So if you own a stock, you own a portion of a single company. You can build your own portfolio with complete control by picking and choosing to invest in specific companies. Depending on the type of stock you own, you may be able to vote on shareholder matters.

Mutual funds are groups of stocks or bonds packaged together. The fund pools investor money together and uses it to buy and sell stocks, bonds, and other securities. So when you buy into a mutual fund, you own a share of the fund. This means you can invest a large number of stocks and bonds with a single transaction.

Mutual funds usually don’t have the same growth potential as stocks. A mutual fund won’t explode over night because of a popular new product, expansion into a new vertical, or a healthy earnings report. Even if one of the companies in your fund has a good year, its success will only represent a small portion of your investments. Essentially, the fund’s success is an average of the success of the all of the securities it owns.

Unlike stocks, however, mutual funds come with built-in diversification to minimize risk. Since you technically own pieces of many companies, the performance of an individual company doesn’t matter as much. You won’t lose your entire nest egg just because one company has a bad year.

Furthermore, buying stocks leaves all of the responsibility on your plate. It’s your job to research good buys and decide when to make your purchase. Mutual funds, however, let you take a more passive role because they are either managed by a professional or track a benchmark (e.g. if you buy a fund that tracks the S&P 500, the fund would purchase all 500 stocks on that list).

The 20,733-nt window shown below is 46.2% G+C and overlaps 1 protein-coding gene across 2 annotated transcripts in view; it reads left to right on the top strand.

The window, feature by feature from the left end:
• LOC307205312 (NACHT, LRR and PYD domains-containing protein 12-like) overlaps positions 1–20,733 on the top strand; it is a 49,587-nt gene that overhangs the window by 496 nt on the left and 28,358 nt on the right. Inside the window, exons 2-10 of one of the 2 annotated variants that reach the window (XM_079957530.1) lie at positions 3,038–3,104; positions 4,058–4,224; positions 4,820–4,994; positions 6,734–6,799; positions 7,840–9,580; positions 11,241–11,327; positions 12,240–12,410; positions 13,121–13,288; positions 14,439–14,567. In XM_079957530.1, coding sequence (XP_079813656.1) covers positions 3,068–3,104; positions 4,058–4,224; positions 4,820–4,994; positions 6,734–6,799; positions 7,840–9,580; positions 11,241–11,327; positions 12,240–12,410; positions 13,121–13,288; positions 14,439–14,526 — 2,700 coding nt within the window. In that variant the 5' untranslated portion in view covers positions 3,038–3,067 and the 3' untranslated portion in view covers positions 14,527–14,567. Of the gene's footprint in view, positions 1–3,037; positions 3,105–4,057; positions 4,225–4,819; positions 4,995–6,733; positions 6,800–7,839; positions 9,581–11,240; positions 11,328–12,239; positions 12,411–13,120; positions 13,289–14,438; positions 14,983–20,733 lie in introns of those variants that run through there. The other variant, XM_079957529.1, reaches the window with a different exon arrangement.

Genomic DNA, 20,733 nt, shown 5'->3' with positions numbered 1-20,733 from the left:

Pros and Cons of Mutual Funds and Stocks

Now that you understand how mutual funds and stocks compare to one another, let’s talk about whether they’re right for you. Here are the pros and cons of mutual funds and stocks.

Pros of Individual Stocks

They are highly liquid. Since mutual funds (of all kinds) buy stocks every day, it’s usually easy to sell off stock if you need cash for something else. Your only cost is a small transaction fee.

There aren’t any ongoing fees. Unlike funds, buying stocks doesn’t involve a manager. You’ll pay a one-time brokerage fee when you buy and sell, but no one takes a percentage of your earnings. The stock’s earnings go straight into your pocket.

You have complete control over your portfolio. Since you make every decision, you aren’t stuck with under-performing companies or businesses who don’t suit your goals. You can buy and sell any company at any time.

Cons of Individual Stocks

Finding good companies is challenging. Stock research is an ambitious and complex process that requires years of experience and hours of study. It’s hard to understand if a stock is undervalued or if it will grow. It’s possible to make money trading stocks, but you’ll have to focus on it full time. You’ll need a cash pool to trade with, too, which is why many professional traders start their own private, actively managed funds.

You’ll pay commissions to trade. You’ll have to pay a fee to a brokerage any time you want to buy or sell a stock. This can get expensive if you like to trade often.